And that brings me to Beat Happening's Dreamy LP from 1991, a split release between K Records (their own label... duh) and Sub Pop. Sub Pop was hot as shit at this point in history, as was K. Nirvana were about to break through to the shopping-mall consciousness of America and the world - it seemed like the entire universe was on the cusp of something - and Beat Happeneing were there to ride the wave. Hell, it could be argued that the trio known as Beat Happening - that's Calvin Johnson, Heather Lewis & Bret Lunsford, from Olympia, Washington ("birthplace of grunge") - helped create the wave which Nirvana rode: if you made that case to me, I probably wouldn't argue too hard. Nor would Kurt and co. Other than the fact that I still really like this record on a musical level - it's the best thing the band ever did - I will admit to a certain misty-eyed nostalgia regarding the release. It really is one of those releases, at least for me, which captures that period in history to a tee. Fuggin' hell, I stenciled myself a K Records t-shirt after buying the thing: true story. Never got the tatt. The band's approach was always super-minimal, and an acquired taste, to say the least. Prior to Dreamy, I had purchased the Beat Happening's 1988 LP, Black Candy, in the year 1990. It took a while to sink in. My ears were not atuned to such musical debauchery. There was no bass, for starters; the drummer couldn't really play; the guitar work was sparse, moody but effective in an almost Crampsian manner, the highlight of their sound; and Calvin Johnson's vocals... sheez! The phrase "tone deaf" sprung to mind, but a few months of solid work - this is back in the days when each and every vinyl purchase was an event, and you weren't about to give up on a release so easily - and something had sunk in. By contrast, Dreamy was a cinch. The production was slightly clearer and bolder, but never too slick, Heather's drums had reached an ace Moe Tuckerish rocksteady rhythm and Lunsford's guitar mixed up Crampsy twang with lush washes of distortion, even comprising effective guitar solos. And Calvin? His vocals had moved from slightly atonal to a deep, deep croon, like a baritone Leonard Cohen. And the songwriting matched the performance: Calvin sings on the bulk of them, and he nails it right on tracks like "Hot Chocolate Boy", "Revolution Come And Gone", "I've Lost You" and my personal fave, "Cry For A Shadow". Being a 19-year-old spud at the time, that chorus hit me hard. And Heather sings lead on a bunch of notables, too: "Left Behind", "Collide" and "Fortune Cookie Prize". I'm now 40 years of age and can still relate to the moods and sentiments of this record. Quite a few u/ground vets made fools of themselves in the wake of the grunge boom. I don't believe that Beat Happening fall within that category. Calvin Johnson is still around. He toured here a few years back. I didn't see him. Some friends thought he was an arrogant asshole. He may well be, but 21 years after the fact, as I sit here w/ a roof over my head and two infant daughters asleep in the next room, acting all grown up like that gormless, clueless 19-year-old all those years back never even existed (he sure did, and likely still does) I can still get a kick out of some of the music he made. But you don't buy or listen to records for the sake of my pathetic reminiscing; the fact is, Beat Happening sound like a real rock band w/ a purpose on Dreamy, it's post-Velvets drone-rock you can gamble on.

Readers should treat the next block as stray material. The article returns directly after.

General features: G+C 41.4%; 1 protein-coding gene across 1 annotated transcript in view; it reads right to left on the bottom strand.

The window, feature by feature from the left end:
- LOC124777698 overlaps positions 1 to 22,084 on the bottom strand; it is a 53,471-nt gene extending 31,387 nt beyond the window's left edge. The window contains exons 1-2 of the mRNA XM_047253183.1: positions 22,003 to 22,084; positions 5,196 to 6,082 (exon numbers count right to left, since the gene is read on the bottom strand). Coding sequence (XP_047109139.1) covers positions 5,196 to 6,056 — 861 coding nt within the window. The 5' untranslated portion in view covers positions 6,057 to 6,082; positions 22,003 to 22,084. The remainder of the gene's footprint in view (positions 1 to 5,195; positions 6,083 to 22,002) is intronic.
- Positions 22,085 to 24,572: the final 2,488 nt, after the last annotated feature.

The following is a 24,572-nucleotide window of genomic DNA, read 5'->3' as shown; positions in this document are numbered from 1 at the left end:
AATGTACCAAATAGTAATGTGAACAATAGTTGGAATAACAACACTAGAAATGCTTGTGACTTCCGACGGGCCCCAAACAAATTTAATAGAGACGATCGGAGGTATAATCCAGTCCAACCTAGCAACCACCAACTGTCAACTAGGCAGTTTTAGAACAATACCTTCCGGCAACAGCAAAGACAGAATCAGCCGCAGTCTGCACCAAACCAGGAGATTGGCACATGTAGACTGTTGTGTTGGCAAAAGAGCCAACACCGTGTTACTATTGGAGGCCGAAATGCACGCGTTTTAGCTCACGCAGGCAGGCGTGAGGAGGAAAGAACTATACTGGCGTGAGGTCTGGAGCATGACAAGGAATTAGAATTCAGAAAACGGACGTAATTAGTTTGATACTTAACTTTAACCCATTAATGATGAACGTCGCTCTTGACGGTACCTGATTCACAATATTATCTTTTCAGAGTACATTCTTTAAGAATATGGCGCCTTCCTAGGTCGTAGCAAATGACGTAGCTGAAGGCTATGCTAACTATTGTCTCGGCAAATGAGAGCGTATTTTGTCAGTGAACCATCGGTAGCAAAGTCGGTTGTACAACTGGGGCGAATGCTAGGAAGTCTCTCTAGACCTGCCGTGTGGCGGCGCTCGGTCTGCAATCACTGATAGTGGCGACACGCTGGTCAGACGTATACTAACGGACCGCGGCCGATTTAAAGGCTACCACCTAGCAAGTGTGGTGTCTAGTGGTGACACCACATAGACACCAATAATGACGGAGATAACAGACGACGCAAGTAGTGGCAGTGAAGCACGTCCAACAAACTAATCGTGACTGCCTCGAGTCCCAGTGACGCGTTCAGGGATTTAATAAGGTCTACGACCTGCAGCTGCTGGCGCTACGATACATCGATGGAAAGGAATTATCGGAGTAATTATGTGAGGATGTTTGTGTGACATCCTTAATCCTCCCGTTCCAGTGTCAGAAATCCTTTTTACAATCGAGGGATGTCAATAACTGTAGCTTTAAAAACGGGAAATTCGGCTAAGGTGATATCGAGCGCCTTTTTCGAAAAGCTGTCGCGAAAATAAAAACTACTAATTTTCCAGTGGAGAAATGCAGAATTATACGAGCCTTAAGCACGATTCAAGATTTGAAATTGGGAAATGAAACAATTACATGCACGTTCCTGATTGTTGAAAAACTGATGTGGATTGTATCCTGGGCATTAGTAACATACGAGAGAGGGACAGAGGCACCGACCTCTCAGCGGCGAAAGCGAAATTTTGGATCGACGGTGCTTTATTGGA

Monday, May 14, 2012